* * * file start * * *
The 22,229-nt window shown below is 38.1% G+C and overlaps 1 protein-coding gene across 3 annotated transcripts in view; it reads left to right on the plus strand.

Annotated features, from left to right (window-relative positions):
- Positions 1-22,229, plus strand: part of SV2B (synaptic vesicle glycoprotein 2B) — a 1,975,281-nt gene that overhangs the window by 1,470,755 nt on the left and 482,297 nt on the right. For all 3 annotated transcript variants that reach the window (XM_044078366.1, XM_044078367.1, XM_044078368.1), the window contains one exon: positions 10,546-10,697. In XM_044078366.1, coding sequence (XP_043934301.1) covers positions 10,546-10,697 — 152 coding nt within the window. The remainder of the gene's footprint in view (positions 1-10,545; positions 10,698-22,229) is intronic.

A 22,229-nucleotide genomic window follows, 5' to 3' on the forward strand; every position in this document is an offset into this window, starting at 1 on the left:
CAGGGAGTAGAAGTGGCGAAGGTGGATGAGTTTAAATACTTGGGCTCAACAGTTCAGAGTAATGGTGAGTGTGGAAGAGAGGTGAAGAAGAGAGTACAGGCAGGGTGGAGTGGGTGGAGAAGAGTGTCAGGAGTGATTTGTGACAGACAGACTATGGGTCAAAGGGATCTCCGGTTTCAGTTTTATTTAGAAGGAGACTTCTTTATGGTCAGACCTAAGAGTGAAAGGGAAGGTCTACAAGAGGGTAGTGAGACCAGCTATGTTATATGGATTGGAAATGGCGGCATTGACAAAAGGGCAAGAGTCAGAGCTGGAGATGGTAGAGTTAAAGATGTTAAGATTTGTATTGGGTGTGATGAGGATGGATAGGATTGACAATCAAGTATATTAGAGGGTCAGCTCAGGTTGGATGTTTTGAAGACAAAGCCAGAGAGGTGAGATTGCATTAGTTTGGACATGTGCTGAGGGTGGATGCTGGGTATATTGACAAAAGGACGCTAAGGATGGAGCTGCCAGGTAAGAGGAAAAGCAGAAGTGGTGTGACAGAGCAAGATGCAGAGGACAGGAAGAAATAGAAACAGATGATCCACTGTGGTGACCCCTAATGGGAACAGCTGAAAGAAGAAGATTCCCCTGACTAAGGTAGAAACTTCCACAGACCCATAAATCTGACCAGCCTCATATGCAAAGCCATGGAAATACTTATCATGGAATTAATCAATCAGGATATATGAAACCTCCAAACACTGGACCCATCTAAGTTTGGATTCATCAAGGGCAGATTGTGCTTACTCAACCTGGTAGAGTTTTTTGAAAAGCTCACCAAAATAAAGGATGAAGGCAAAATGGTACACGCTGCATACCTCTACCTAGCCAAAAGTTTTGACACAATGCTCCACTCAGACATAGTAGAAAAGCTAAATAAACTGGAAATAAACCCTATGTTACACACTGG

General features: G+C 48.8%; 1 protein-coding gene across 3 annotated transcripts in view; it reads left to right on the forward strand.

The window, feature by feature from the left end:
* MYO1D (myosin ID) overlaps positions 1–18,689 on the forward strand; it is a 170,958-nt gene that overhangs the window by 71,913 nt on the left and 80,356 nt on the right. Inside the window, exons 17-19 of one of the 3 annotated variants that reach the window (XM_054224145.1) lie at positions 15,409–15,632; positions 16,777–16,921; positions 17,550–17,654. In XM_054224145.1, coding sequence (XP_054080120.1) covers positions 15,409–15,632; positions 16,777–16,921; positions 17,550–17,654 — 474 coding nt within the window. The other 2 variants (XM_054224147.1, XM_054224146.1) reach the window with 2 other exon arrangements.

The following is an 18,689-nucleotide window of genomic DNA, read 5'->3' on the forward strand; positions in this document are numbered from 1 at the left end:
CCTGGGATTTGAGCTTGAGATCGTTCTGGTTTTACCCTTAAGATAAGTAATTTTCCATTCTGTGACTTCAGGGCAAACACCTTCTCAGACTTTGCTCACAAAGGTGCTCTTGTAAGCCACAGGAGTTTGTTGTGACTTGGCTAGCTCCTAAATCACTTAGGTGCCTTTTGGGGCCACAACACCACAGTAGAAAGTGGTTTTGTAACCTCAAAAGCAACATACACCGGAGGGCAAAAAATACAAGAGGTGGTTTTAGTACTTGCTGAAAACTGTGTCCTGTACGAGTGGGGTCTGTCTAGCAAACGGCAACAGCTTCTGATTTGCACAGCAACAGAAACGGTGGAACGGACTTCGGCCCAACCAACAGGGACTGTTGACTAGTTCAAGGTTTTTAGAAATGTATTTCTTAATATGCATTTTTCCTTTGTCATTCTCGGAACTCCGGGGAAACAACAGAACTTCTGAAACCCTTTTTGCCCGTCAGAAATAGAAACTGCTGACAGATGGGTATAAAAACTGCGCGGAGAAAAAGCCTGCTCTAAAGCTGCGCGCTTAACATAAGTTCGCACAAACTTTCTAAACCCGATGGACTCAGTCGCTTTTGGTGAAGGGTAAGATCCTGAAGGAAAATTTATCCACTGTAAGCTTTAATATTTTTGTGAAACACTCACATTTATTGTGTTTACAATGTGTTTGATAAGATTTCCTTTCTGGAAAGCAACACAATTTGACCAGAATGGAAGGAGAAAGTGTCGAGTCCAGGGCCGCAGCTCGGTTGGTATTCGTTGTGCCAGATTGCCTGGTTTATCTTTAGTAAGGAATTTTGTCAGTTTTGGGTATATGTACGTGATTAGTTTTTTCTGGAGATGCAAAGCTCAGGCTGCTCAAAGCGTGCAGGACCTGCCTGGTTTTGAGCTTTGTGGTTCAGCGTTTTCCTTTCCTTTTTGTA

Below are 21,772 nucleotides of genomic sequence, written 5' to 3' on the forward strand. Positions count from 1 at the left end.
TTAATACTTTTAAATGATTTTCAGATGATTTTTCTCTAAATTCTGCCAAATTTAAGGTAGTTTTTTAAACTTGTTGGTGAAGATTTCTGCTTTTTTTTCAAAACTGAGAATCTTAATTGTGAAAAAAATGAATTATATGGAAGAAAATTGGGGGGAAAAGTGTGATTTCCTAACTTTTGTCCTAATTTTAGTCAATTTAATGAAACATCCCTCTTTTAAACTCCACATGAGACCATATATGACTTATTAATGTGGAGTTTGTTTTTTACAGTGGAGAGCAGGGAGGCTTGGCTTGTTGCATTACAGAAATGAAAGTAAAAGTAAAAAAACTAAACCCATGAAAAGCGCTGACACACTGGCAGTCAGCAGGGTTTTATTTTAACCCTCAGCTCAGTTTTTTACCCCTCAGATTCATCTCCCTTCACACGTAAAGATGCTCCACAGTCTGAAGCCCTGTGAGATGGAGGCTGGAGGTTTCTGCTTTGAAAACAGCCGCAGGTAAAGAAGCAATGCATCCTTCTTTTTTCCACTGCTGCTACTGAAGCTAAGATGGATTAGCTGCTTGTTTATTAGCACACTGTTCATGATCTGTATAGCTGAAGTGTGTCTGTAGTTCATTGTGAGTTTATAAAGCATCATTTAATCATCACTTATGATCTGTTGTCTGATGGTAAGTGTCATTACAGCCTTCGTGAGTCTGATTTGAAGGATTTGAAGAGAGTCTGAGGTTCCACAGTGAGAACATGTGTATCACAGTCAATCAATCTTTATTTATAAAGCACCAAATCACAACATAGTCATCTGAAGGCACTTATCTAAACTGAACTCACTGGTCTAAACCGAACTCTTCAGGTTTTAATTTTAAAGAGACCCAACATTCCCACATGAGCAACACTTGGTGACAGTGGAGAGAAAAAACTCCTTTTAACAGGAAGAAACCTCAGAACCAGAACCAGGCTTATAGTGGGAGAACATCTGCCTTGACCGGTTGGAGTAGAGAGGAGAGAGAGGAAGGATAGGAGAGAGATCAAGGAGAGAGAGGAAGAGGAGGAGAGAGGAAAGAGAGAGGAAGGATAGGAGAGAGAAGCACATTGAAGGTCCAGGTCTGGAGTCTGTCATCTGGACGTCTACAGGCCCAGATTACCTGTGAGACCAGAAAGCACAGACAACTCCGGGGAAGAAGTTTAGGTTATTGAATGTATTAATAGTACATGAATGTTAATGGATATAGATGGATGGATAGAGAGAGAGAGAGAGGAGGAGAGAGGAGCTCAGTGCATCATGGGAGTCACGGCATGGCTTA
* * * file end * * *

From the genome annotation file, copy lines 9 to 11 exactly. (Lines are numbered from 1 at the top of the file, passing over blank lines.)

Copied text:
The following is an 18,689-nucleotide window of genomic DNA, read 5'->3' on the forward strand; positions in this document are numbered from 1 at the left end:
CCTGGGATTTGAGCTTGAGATCGTTCTGGTTTTACCCTTAAGATAAGTAATTTTCCATTCTGTGACTTCAGGGCAAACACCTTCTCAGACTTTGCTCACAAAGGTGCTCTTGTAAGCCACAGGAGTTTGTTGTGACTTGGCTAGCTCCTAAATCACTTAGGTGCCTTTTGGGGCCACAACACCACAGTAGAAAGTGGTTTTGTAACCTCAAAAGCAACATACACCGGAGGGCAAAAAATACAAGAGGTGGTTTTAGTACTTGCTGAAAACTGTGTCCTGTACGAGTGGGGTCTGTCTAGCAAACGGCAACAGCTTCTGATTTGCACAGCAACAGAAACGGTGGAACGGACTTCGGCCCAACCAACAGGGACTGTTGACTAGTTCAAGGTTTTTAGAAATGTATTTCTTAATATGCATTTTTCCTTTGTCATTCTCGGAACTCCGGGGAAACAACAGAACTTCTGAAACCCTTTTTGCCCGTCAGAAATAGAAACTGCTGACAGATGGGTATAAAAACTGCGCGGAGAAAAAGCCTGCTCTAAAGCTGCGCGCTTAACATAAGTTCGCACAAACTTTCTAAACCCGATGGACTCAGTCGCTTTTGGTGAAGGGTAAGATCCTGAAGGAAAATTTATCCACTGTAAGCTTTAATATTTTTGTGAAACACTCACATTTATTGTGTTTACAATGTGTTTGATAAGATTTCCTTTCTGGAAAGCAACACAATTTGACCAGAATGGAAGGAGAAAGTGTCGAGTCCAGGGCCGCAGCTCGGTTGGTATTCGTTGTGCCAGATTGCCTGGTTTATCTTTAGTAAGGAATTTTGTCAGTTTTGGGTATATGTACGTGATTAGTTTTTTCTGGAGATGCAAAGCTCAGGCTGCTCAAAGCGTGCAGGACCTGCCTGGTTTTGAGCTTTGTGGTTCAGCGTTTTCCTTTCCTTTTTGTA

Below are 21,772 nucleotides of genomic sequence, written 5' to 3' on the forward strand. Positions count from 1 at the left end.